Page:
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NASA’s Ingenuity Mars helicopter bags prestigious aviation award

The team behind NASA’s plucky Ingenuity helicopter has collected another award for the aircraft’s groundbreaking achievements on Mars.

The helicopter hovered into the history books in April 2021 when it became the first aircraft to achieve powered, controlled flight on another planet.

In recognition of its success, the National Aeronautic Association presented NASA’s team at the Jet Propulsion Laboratory (JPL) with the prestigious Robert J. Collier Trophy at a ceremony in Washington, D.C., on June 9. JPL tweeted several photos from the event:

Yesterday, the #MarsHelicopter team accepted the prestigious Collier Trophy, awarded by the National Aeronautic Association for the greatest achievement in aeronautics or astronautics in America.

Please help us congratulate the Ingenuity team! 👏

— NASA JPL (@NASAJPL) June 10, 2022

The trophy is presented each year for “the greatest achievement in aeronautics or astronautics in America, with respect to improving the performance, efficiency, and safety of air or space vehicles.”

Commenting on the award, Teddy Tzanetos, JPL’s team lead for the helicopter, said: “Nearly every step we took on this journey moved into uncharted territory, and many didn’t believe we’d even make it into the air.”

Tzanetos added: “Now, thinking back to waiting nervously to see if our first sortie would be a success, it’s incredible to be where we are today. The Collier Trophy is such an honor, and I’m so proud of everyone who worked so hard to realize this vision.”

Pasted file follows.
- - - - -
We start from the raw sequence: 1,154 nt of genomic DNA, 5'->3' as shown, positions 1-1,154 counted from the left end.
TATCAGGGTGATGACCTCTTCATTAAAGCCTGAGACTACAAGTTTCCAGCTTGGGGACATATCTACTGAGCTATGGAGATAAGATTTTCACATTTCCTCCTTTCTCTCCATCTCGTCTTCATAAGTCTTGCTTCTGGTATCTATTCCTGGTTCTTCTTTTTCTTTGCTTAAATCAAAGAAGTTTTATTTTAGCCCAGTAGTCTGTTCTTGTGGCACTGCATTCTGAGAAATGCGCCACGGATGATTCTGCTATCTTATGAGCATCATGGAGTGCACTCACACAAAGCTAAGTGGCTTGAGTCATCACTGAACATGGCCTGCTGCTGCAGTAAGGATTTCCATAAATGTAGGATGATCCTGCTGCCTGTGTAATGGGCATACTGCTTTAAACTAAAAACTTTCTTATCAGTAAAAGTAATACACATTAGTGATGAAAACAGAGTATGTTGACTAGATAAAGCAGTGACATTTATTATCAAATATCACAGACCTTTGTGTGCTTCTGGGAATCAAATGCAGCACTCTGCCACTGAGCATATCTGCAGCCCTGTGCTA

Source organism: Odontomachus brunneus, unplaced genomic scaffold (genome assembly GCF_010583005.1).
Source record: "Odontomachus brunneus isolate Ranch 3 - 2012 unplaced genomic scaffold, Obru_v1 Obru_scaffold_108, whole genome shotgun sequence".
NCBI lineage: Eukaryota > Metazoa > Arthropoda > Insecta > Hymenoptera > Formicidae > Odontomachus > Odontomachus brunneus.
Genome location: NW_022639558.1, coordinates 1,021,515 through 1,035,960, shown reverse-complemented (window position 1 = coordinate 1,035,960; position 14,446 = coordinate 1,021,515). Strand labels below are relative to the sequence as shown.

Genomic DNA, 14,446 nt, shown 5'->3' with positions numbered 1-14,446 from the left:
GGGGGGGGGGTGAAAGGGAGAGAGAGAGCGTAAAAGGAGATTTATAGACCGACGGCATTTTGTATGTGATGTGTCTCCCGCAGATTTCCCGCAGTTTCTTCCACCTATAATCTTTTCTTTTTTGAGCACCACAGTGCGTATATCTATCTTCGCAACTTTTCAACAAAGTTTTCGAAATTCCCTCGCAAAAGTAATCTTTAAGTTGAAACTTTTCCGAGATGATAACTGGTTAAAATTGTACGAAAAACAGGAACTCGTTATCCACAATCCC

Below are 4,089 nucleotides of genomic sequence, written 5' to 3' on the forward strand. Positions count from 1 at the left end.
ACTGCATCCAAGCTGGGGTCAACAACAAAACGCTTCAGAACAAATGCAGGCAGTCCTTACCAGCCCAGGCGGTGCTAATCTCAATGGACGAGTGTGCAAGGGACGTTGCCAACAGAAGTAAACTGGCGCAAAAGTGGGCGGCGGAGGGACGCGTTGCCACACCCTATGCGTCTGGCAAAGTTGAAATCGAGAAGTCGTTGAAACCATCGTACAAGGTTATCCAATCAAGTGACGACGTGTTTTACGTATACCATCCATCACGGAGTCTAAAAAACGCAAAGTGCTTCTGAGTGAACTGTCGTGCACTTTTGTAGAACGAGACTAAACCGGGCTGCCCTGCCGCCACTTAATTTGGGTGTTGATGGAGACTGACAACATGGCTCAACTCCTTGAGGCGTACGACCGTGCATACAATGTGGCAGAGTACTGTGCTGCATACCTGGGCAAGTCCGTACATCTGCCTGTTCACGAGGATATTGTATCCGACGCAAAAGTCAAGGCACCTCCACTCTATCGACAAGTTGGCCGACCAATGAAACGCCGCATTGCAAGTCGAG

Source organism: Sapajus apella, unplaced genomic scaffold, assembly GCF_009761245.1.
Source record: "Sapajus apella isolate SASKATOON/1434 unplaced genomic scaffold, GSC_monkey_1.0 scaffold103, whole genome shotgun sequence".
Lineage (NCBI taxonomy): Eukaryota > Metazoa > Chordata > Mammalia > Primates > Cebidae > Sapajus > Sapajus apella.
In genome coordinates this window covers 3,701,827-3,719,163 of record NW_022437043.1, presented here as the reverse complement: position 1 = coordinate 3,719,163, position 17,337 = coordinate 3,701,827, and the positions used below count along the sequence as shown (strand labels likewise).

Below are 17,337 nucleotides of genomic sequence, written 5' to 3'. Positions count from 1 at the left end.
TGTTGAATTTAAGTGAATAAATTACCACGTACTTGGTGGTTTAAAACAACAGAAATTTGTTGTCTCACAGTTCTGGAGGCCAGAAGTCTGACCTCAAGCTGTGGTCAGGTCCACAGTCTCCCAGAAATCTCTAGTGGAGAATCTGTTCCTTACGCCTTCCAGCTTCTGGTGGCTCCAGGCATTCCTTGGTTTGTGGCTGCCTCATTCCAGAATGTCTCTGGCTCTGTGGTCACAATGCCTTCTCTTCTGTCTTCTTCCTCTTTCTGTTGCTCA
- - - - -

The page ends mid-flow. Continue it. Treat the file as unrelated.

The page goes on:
Following its maiden flight on the red planet more than a year ago, Ingenuity was only expected to take a further four flights as part of a technology demonstration. But it performed so well during its early missions that the team has been able to continue with its work and chalk up 28 flights to date.

The Ingenuity helicopter is 19.3 inches (49 cm) tall and weighs 4 pounds (2 kg). Its farthest single flight to date is 2,325 feet (709 meters), with the same mission seeing it reach a record speed of 12.3 mph (19.8 kph).

To the team’s delight, Ingenuity has been able to assist the team overseeing NASA’s ground-based Perseverance rover by using its onboard camera to perform exploration flights over areas of interest as well as checking the safest routes for the rover to take across the rocky Martian surface.

The Robert J. Collier Trophy was established more than a century ago as a way to highlight significant achievements in the field of aviation. Previous recipients of the award include Orville Wright in 1913 for developing the automatic stabilizer, Air Force test pilot Chuck Yeager for his X-1 rocket plane mission in 1947 that marked the first crewed flight to break the sound barrier, and the astronauts of NASA’s Apollo voyages to the moon five decades ago.

And it’s not the first award to go to the Ingenuity team, either. Its growing list of accolades includes recognition from the Space Foundation for achievements in space exploration, and a prize from the Vertical Flight Society for “outstanding improvement in fundamental helicopter technology,” among other awards.

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Trevor Mogg
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